If we extend the RENNER-description of HO_{2} discussed above, this molecule affords an example of the double Renner effect. As seen in the diagram, the molecule is bent at equilibrium and has two equivalent equilibrium configurations separated by a barrier corresponding to a T-shaped geometry. Near each equilibrium geometry there is a linear configuration where the two lowest electronic states, *X*^{2}*A"* and *A*^{2A'}, become energetically degenerate.

The diagram shows, for HO2, the probability distribution for the coordinates r and τ (see diagram) for the rovibronic ground state. The molecule is nicely localized to one of the two potential minima.

At higher energy, the molecule starts being able to tunnel through the barrier as seen in the diagram above.

At still higher energy, the molecule can roam rather freely over the whole *τ* interval from 0 to 180 degrees and the distribution becomes "chaotic and beautiful", as T. E. Odaka put it in her 2004 Ph.D. thesis.

By means of the DR program we have also made extensive theoretical investigations of the first excited electronic state, *A*^{2}Π, of the isomerizing double-Renner molecule MgNC/MgCN. For this molecule, we found theorerical evidence of so-called Renner-driven isomerization, where the transfer from the MgNC minimum to the MgCN minimum on the *A*^{2}Π potential energy surfaces is accompanied by an "electronic transition" between the two components of the Π state.

## Publications about the Renner Effect

(215) T. Hirano, U. Nagashima, and Per Jensen: Computational Molecular Spectroscopy of *X*^{2}Π NCS: Electronic properties and ro-vibrationally averaged structure, *J. Mol. Spectrosc.* **346**, 4–12 (2018). **DOI:** * 10.1016/j.jms.2017.12.011*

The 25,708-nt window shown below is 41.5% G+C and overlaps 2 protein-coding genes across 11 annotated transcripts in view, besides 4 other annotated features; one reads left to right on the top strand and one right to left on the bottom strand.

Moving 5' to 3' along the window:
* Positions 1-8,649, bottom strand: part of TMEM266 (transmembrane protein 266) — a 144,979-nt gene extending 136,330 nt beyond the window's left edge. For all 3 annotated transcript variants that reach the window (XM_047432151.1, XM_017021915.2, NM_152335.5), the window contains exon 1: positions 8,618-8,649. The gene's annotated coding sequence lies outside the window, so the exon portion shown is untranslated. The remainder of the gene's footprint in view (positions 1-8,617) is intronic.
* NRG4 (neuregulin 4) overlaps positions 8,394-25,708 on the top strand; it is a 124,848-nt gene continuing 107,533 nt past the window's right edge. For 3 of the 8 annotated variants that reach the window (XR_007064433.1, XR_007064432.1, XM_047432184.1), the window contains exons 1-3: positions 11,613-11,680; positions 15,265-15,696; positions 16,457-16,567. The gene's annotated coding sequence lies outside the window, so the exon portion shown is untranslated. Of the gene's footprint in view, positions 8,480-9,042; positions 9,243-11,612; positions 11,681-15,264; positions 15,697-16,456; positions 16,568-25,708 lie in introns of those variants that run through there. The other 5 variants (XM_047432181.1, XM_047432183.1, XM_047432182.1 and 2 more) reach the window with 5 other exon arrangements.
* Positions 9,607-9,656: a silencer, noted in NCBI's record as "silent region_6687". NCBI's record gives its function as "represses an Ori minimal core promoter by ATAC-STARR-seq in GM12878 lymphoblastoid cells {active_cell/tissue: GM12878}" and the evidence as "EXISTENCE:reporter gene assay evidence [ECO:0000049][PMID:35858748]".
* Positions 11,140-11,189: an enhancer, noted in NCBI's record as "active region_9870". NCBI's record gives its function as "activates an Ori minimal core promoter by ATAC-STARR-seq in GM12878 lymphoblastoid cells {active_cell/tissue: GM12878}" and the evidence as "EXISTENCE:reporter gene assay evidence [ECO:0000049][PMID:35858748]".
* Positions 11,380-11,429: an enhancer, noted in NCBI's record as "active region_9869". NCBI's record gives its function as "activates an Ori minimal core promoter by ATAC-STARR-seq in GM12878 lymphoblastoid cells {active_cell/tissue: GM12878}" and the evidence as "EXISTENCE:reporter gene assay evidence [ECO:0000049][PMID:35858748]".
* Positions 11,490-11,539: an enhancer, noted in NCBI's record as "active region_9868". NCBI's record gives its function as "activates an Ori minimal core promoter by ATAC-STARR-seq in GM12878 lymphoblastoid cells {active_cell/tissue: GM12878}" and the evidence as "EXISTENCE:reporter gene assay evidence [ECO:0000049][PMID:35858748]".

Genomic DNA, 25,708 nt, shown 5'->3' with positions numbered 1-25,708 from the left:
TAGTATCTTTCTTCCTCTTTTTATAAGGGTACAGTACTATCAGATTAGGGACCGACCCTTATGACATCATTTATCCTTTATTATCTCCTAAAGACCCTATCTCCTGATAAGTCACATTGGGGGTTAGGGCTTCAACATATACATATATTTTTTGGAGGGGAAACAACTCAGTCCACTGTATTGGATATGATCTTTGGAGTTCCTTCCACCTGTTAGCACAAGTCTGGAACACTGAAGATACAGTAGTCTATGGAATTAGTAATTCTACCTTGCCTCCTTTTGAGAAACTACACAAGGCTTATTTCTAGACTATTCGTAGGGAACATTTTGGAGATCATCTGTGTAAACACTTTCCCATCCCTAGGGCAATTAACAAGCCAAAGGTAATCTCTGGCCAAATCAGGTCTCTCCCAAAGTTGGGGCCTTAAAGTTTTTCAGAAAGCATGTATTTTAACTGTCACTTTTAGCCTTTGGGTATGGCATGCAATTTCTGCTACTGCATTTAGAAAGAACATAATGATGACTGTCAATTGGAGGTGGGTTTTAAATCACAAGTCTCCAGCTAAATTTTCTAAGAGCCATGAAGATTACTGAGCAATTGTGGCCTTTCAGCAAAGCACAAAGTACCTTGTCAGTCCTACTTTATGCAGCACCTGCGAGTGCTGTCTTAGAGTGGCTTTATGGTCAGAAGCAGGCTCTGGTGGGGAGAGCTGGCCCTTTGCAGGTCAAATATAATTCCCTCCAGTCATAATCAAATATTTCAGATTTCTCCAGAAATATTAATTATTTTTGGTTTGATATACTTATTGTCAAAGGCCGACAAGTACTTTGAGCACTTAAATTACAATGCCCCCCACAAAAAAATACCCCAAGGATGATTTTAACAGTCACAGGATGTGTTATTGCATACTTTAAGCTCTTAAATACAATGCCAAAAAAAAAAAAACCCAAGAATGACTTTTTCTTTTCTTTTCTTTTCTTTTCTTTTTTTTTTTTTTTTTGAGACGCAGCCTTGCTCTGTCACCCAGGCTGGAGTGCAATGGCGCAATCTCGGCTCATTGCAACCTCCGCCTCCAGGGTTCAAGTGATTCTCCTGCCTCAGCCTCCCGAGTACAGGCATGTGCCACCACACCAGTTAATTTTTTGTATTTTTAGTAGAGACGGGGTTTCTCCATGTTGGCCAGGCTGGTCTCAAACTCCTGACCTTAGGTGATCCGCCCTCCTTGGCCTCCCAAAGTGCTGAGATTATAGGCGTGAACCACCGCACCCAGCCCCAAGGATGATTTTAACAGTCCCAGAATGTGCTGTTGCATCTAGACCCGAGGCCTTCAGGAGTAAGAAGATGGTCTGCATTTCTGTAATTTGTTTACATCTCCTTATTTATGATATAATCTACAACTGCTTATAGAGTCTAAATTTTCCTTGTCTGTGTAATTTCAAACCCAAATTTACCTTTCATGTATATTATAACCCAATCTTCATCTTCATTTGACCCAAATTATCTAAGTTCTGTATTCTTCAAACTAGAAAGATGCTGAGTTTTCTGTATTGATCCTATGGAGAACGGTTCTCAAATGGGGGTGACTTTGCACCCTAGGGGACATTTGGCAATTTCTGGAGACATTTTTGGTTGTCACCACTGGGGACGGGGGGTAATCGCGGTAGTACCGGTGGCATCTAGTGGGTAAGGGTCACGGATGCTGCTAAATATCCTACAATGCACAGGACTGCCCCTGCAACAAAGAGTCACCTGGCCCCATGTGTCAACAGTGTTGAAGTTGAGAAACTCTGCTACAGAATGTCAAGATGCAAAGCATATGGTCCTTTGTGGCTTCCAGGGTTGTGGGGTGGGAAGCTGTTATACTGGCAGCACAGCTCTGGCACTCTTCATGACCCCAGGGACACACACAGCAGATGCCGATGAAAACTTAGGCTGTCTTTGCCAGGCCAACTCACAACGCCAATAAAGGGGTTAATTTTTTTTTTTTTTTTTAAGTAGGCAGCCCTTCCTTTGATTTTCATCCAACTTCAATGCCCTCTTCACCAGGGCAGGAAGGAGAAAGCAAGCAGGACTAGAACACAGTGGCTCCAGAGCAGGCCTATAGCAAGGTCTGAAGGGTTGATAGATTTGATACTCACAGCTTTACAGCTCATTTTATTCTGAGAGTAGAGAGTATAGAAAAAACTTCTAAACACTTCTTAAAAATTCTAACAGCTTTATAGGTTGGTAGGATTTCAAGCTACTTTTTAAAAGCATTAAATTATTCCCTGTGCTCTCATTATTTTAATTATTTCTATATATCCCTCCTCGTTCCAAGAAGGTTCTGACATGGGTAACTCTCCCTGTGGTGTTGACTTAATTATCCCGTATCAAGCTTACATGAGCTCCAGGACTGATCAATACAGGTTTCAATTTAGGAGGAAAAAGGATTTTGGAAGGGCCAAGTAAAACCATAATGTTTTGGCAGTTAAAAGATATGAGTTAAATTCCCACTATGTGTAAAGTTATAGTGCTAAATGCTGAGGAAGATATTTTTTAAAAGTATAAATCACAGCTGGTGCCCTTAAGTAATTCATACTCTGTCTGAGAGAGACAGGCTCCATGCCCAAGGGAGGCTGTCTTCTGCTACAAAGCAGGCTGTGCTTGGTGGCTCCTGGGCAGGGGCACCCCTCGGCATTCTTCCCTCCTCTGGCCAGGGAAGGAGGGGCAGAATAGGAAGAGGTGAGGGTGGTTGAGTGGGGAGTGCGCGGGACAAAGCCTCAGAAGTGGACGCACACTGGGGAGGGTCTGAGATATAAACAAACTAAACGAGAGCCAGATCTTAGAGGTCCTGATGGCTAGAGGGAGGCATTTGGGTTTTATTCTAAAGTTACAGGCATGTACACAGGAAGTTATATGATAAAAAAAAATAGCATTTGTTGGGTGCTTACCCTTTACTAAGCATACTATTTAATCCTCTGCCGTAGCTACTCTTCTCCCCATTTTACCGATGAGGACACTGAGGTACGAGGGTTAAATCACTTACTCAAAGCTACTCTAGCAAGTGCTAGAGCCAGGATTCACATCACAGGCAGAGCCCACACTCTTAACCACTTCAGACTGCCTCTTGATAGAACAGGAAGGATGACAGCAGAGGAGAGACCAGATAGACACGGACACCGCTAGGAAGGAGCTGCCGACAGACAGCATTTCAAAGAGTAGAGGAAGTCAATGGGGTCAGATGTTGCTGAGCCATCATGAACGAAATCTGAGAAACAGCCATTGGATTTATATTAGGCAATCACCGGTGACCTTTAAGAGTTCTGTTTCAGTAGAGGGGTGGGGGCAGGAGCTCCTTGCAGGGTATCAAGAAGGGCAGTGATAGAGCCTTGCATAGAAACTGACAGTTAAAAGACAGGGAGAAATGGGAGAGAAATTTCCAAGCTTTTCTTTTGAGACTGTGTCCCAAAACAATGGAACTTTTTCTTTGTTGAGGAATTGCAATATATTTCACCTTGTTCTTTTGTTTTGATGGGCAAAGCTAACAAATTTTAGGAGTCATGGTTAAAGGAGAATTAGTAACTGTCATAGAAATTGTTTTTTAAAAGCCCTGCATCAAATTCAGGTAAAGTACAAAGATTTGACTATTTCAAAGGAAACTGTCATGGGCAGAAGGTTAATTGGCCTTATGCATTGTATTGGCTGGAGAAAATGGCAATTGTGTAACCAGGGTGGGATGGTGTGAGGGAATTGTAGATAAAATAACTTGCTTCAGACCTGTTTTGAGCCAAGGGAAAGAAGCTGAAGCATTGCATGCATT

(214) J. Freund, S. C. Galleguillos Kempf, Per Jensen, U. Nagashima, and T. Hirano: Computational Spectroscopy of NCS in the Renner-degenerate electronic state *X*^{2}Π, *J. Mol. Spectrosc.* **345**, 31–38 (2018). **DOI:** * 10.1016/j.jms.2017.11.010*

(172) T. Hirano, U. Nagashima, G. Winnewisser, and Per Jensen: Electronic structures and rovibronically averaged geometries of the *X*^{6}*A*' and *Ã*^{6}*A*'' states of FeOH, *J. Chem. Phys.* **132**, 094303/1-10 (2010).

(168) T. Hirano, P. R. Bunker, S. Patchkovskii, U. Nagashima, and Per Jensen: The Predicted Spectrum of FeOH in Its Renner-degenerate *X*^{6}*A*' and *Ã*^{6}*A*'' Electronic States, *J. Mol. Spectrosc.* **256**, 45-52 (2009).

(166) V. V. Melnikov, Per Jensen, and T. Hirano: Calculation of Rovibronic Intensities for Triatomic Molecules in Double-Renner-degenerate Electronic States. Application to the *X*^{2}*A*'' and *Ã*^{2}*A*' Electronic States of HO_{2}, *J. Chem. Phys.* **130**, 224105/1-9 (2009).

(161) T. Hirano, R. Okuda, U. Nagashima, and Per Jensen: Computational Molecular Spectroscopy for *X*^{2}Δ NiCN: Large Amplitude Bending Motion, *J. Mol. Spectrosc.* **250**, 33-43 (2008).